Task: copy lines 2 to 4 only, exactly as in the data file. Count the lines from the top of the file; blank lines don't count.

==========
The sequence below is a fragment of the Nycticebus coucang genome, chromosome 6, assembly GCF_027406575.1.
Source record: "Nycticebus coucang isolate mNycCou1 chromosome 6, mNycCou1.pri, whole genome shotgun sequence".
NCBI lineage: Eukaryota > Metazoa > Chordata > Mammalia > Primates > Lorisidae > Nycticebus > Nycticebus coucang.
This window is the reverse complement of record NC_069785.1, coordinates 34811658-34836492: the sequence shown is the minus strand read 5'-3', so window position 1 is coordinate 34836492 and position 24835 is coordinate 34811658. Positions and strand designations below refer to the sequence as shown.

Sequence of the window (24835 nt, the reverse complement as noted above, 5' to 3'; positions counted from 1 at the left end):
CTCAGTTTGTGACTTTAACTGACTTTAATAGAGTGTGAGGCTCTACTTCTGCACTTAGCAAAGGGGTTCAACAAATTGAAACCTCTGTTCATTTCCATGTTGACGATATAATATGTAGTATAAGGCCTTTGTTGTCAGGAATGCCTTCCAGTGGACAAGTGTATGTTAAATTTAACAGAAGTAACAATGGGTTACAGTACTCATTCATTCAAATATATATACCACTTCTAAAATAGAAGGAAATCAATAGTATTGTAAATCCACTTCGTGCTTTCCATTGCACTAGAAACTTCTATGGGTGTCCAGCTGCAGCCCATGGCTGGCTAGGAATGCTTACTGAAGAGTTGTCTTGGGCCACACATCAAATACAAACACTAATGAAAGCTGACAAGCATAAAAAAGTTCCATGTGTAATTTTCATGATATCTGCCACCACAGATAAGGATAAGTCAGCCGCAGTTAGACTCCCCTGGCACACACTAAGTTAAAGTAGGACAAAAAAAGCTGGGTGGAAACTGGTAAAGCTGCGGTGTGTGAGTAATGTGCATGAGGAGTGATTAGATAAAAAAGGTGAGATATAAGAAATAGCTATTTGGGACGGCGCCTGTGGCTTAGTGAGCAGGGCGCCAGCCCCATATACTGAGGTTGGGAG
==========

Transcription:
Source record: "Nycticebus coucang isolate mNycCou1 chromosome 6, mNycCou1.pri, whole genome shotgun sequence".
NCBI lineage: Eukaryota > Metazoa > Chordata > Mammalia > Primates > Lorisidae > Nycticebus > Nycticebus coucang.
This window is the reverse complement of record NC_069785.1, coordinates 34811658-34836492: the sequence shown is the minus strand read 5'-3', so window position 1 is coordinate 34836492 and position 24835 is coordinate 34811658. Positions and strand designations below refer to the sequence as shown.